Senate Dem: Pruitt isn’t cooperating with ‘privacy booth’ probe

Senate Dem: Pruitt isn’t cooperating with ‘privacy booth’ probe

The top Senate Democrat overseeing the Environmental Protection Agency’s (EPA) funding said Monday the EPA isn’t cooperating with a high-profile spending investigation.

Sen. Tom UdallThomas (Tom) Stewart UdallFormer Sen. Carol Moseley Braun stumps for Interior post: 'A natural fit for me' Five House Democrats who could join Biden Cabinet Overnight Energy: Biden names John Kerry as 'climate czar' | GM reverses on Trump, exits suit challenging California's tougher emissions standards | United Nations agency says greenhouse gas emissions accumulating despite lockdown decline MORE (N.M.) implored EPA Administrator Scott PruittEdward (Scott) Scott PruittEPA's scientific integrity in question over science rule Major unions back Fudge for Agriculture secretary Biden to enlist Agriculture, Transportation agencies in climate fight MORE to cooperate with the Government Accountability Office’s (GAO) probe into the more than $43,000 the agency spent to install a “privacy booth.” 

Udall, who sits on the Senate Appropriations Committee’s subcommittee for EPA, said in a letter that the agency has not provided documents to the GAO, despite investigators’ multiple contacts.


“I am alarmed that the EPA has failed — for nearly three months — to cooperate with GAO’s requests,” Udall wrote.

“The American people deserve an open and transparent budget process,” he added. “Given your role as a public servant and trustee of taxpayer funds, it is your fundamental responsibility to fully cooperate with GAO.”

GAO spokesman Chuck Young confirmed Udall’s characterization.

“The senator is correct — we have not yet received a formal response from EPA on this particular issue,” he said.

But the EPA said Udall is wrong.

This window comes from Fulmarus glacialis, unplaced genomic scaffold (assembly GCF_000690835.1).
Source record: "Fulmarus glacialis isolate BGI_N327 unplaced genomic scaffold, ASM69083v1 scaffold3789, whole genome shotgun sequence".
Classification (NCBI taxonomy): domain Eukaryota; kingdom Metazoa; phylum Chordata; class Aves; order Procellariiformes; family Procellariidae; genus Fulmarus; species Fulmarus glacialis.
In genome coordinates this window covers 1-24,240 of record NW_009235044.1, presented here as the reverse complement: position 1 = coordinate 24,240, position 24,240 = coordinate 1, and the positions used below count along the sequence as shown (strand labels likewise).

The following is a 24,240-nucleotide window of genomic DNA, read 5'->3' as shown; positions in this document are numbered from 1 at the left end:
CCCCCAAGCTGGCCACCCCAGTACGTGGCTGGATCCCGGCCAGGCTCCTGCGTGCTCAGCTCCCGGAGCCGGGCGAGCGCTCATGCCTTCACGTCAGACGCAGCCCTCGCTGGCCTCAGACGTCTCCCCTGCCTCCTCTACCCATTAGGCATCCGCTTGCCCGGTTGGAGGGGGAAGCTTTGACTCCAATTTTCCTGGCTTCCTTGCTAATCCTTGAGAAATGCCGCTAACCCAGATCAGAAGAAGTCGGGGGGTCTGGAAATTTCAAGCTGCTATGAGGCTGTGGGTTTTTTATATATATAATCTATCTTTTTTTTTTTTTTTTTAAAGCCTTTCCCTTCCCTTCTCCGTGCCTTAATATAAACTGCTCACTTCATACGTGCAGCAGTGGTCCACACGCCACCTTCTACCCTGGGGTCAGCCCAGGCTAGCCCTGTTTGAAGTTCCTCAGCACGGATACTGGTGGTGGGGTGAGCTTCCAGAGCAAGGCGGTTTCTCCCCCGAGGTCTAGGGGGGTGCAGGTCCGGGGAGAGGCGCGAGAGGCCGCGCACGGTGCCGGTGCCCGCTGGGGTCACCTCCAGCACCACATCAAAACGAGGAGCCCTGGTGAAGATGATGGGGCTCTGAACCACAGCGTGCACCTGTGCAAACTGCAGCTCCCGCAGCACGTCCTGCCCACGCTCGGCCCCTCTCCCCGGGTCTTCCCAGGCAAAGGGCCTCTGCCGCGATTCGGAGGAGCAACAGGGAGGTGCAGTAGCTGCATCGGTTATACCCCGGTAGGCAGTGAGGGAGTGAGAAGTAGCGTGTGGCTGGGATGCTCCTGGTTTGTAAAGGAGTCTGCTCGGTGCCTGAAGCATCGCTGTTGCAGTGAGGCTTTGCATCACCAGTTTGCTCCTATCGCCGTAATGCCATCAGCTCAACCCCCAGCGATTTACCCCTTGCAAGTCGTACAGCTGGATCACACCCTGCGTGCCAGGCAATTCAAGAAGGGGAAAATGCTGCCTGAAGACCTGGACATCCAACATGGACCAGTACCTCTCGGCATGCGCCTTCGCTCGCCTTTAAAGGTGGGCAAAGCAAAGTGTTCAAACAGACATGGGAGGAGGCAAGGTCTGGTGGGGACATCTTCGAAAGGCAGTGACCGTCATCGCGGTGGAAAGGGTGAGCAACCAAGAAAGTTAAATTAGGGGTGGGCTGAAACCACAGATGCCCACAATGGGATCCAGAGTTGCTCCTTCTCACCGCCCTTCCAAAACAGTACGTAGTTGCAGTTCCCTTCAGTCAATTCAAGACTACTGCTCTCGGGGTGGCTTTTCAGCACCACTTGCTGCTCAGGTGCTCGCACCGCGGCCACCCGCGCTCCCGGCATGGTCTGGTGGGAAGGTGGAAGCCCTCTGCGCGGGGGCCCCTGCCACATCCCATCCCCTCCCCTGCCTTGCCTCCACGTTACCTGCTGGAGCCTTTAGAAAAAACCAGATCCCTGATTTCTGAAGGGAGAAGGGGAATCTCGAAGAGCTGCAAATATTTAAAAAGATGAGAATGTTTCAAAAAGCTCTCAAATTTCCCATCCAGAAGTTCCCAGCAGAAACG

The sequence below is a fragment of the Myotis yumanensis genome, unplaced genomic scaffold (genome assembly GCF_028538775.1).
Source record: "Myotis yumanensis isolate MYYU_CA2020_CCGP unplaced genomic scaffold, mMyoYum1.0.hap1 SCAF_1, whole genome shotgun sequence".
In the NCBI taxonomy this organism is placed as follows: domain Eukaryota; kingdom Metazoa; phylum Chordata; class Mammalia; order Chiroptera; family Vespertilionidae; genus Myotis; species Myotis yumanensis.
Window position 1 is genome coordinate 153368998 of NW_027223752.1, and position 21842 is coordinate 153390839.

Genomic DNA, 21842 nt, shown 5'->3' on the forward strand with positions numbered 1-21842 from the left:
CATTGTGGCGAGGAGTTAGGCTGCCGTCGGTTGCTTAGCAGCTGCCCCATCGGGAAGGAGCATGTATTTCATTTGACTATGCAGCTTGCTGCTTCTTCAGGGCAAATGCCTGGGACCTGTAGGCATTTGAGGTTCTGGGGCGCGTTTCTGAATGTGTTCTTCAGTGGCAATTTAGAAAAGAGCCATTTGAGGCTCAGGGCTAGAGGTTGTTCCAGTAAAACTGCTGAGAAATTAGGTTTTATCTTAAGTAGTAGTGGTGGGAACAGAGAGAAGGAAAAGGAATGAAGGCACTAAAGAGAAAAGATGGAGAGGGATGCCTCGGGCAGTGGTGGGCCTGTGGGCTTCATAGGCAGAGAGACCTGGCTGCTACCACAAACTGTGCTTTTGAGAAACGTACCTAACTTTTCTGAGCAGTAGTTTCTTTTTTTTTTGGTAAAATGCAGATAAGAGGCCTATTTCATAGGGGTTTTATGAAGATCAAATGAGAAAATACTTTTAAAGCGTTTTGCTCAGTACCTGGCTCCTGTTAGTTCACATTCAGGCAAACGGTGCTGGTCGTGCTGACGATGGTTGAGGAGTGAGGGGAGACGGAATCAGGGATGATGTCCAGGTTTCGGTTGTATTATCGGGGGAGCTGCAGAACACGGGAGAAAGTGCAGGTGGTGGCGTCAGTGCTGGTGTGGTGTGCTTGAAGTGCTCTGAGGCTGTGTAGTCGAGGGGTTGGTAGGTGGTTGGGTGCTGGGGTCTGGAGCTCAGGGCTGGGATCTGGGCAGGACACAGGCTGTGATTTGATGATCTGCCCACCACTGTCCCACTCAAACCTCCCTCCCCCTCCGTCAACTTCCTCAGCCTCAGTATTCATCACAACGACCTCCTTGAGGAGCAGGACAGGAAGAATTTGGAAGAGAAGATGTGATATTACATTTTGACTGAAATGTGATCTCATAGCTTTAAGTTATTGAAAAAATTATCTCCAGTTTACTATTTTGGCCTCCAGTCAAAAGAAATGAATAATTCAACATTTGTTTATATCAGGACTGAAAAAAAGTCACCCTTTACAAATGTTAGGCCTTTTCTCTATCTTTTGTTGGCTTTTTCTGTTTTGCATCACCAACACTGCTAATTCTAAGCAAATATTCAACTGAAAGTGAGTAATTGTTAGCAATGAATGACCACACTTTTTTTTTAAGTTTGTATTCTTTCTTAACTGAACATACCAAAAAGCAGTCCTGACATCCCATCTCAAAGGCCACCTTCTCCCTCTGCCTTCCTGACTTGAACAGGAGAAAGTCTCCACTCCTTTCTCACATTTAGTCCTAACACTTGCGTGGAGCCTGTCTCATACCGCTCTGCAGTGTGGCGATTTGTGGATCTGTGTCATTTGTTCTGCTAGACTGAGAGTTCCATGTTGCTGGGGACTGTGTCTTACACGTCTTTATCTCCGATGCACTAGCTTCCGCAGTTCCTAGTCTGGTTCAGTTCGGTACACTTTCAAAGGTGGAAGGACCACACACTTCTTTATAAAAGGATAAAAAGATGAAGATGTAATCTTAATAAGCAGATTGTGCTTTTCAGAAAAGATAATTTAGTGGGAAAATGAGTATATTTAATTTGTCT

“We do dispute that,” said EPA spokesman Jahan Wilcox. “We are responding through the proper channels which presently include EPA’s Office of General Counsel answering questions from the Government Accountability Office.”

The Washington Post first reported in September that the EPA had agreed to spend nearly $25,000 to install a soundproof “privacy booth” in Pruitt’s office suite. With related spending, the cost for the project is now more than $43,000.

The EPA has sought to justify the booth by saying that Pruitt needs it to have secure phone conversations with parties including the White House.

“There are secured conversations that need to take place that I didn’t have access to,” the agency's director said in December. “Cabinet-level officials need to have access to secured communications.”

Udall’s new letter also takes issue with the EPA repeatedly referring to the booth as a sensitive compartmentalized information facility (SCIF), which denotes specific certifications for communications involving confidential government information.

“The agency communicated to this committee that the privacy booth would not be certified by any national security agency,” Udall wrote.

“Further, I understand that the EPA already has at least one fully functioning, certified SCIF and that there are only limited needs for EPA personnel to conduct secure communications. This calls into question if the obligation was a necessary expense associated with the administrator’s official duties related to national security considering that the privacy booth may not be certified to a level at which classified information could even be discussed.”